Justification of how the unit of work exemplifies the syllabus type


Arkoudis, S., & Doughney, L. (2016). Improving English language learning outcomes for international students in Australian universities: Some critical issues. In Reforming learning and teaching in Asia-Pacific universities (pp. 297-314). Springer Singapore.

Brinton, D. M., & Celce-Murcia, M. (2014). Teaching English as a second or foreign language. Heinle and Heinle.

Buchanan, J., Major, J., Harbon, L., & Kearney, S. (2017). Preparing teachers through international experience: A collaborative critical analysis of four Australian programs. In Global Teaching (pp. 167-188). Palgrave Macmillan US.

Daud, N. S. M., Daud, N. M., & Kassim, N. L. A. (2016). Second language writing anxiety: cause or effect?. Malaysian Journal of ELT Research, 1(1), 19.

Due, C., Riggs, D. W., & Augoustinos, M. (2016). Diversity in intensive English language centres in South Australia: sociocultural approaches to education for students with migrant or refugee backgrounds. International Journal of Inclusive Education, 20(12), 1286-1296.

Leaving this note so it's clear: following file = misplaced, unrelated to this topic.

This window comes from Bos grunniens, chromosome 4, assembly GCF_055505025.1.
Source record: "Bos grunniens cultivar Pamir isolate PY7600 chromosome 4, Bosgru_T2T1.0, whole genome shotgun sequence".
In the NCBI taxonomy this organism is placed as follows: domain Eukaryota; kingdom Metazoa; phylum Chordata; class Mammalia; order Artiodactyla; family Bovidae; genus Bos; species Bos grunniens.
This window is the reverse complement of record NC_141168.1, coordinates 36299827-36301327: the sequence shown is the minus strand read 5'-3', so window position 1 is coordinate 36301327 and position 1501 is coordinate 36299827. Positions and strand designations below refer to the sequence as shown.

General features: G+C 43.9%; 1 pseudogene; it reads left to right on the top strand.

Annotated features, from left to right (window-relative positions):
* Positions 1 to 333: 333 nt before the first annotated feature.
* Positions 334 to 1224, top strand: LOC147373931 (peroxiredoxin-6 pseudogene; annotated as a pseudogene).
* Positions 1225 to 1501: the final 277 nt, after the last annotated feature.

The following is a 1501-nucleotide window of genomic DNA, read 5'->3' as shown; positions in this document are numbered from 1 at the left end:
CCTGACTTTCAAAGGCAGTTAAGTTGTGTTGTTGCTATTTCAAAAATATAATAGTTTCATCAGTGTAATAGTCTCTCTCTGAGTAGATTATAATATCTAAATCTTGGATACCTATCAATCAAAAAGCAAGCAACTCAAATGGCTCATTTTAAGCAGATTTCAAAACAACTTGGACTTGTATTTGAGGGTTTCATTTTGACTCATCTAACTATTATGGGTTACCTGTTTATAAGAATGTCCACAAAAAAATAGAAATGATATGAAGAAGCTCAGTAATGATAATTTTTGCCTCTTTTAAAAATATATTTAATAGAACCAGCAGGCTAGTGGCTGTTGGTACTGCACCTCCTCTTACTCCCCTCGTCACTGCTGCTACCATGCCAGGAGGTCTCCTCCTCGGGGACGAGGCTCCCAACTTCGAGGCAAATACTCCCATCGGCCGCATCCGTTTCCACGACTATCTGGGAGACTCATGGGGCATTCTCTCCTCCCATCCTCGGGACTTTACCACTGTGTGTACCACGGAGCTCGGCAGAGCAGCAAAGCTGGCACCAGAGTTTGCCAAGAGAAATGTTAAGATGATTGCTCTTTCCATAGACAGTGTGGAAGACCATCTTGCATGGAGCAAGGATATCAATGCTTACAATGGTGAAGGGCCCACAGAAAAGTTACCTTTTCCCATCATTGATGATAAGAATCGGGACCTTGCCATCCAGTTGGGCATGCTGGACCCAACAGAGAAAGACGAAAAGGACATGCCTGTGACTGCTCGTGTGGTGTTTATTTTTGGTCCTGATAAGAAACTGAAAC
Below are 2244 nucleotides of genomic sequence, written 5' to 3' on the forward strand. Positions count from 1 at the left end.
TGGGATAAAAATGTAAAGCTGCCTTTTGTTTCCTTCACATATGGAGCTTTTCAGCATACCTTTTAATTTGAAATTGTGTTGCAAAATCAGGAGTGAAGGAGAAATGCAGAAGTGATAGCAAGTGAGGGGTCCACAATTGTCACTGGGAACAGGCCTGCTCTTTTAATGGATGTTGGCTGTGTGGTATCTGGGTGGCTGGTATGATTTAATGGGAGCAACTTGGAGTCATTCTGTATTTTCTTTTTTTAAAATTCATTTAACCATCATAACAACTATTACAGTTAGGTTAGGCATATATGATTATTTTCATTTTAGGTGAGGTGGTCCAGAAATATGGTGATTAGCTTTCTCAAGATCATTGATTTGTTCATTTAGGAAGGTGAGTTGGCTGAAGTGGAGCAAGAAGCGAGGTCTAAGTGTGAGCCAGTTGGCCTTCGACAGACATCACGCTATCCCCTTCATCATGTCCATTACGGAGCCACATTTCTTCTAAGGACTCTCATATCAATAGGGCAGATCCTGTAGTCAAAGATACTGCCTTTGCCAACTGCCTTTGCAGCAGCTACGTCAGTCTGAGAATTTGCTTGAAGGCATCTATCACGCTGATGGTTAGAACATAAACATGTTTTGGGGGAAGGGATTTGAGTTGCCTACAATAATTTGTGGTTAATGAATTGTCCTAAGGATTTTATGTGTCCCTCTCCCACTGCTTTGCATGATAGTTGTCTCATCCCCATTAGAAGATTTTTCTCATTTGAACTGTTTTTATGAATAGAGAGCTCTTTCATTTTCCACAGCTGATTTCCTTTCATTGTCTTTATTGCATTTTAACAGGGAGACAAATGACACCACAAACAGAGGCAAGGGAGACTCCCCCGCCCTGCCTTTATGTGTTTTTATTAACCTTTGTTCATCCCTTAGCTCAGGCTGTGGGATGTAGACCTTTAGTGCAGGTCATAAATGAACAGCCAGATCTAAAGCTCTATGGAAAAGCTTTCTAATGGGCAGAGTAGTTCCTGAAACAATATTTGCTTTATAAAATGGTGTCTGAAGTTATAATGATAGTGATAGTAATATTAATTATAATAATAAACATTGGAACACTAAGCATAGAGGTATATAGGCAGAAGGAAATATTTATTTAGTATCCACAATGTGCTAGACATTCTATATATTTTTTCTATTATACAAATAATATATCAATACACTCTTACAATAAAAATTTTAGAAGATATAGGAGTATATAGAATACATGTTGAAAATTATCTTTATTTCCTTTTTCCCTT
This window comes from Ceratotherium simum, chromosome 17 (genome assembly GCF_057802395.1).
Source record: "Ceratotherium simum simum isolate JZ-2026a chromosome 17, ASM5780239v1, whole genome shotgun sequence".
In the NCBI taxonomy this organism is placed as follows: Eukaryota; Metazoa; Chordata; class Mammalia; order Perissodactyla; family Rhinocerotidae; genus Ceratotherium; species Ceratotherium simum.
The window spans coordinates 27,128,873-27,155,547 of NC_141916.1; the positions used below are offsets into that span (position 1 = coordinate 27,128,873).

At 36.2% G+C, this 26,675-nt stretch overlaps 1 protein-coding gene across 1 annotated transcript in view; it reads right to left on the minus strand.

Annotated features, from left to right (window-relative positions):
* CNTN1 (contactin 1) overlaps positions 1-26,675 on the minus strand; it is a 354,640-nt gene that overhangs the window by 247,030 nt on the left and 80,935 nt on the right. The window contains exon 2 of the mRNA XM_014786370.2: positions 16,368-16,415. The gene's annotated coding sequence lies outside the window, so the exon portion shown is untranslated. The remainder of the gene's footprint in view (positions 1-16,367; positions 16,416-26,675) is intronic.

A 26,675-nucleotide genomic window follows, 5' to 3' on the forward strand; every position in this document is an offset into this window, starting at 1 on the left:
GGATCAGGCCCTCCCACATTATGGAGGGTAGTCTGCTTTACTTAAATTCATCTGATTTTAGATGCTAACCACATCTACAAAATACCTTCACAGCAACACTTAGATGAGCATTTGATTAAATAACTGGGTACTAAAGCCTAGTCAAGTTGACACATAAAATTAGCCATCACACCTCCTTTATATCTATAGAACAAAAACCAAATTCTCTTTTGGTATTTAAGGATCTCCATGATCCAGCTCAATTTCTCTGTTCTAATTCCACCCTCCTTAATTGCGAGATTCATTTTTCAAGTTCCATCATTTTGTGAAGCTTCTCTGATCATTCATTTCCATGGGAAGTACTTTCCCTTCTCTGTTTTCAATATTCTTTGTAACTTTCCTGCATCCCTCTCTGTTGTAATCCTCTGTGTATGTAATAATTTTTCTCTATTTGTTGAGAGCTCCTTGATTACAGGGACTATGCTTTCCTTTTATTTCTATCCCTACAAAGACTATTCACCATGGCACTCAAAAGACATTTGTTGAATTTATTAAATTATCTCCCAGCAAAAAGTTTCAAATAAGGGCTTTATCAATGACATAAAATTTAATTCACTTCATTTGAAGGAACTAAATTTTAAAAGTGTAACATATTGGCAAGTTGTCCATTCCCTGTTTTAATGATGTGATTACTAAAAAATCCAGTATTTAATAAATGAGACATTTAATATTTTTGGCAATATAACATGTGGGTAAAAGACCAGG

Gleeson, M., & Davison, C. (2016). A Conflict between Experience and Professional Learning: Subject Teachers’ Beliefs about Teaching English Language Learners. RELC Journal, 47(1), 43-57.

Heugh, K., Li, X., & Song, Y. (2017). Multilingualism and translanguaging in the teaching of and through English: rethinking linguistic boundaries in an Australian University. In English Medium Instruction in Higher Education in Asia-Pacific (pp. 259-279). Springer International Publishing.

Ismagilova, L. R., & Polyakova, O. V. (2014). The problem of the syllabus design within the competence approach based on the course “English for Master Degree Students in Economics (advanced level)”. Procedia-Social and Behavioral Sciences, 152, 1095-1100.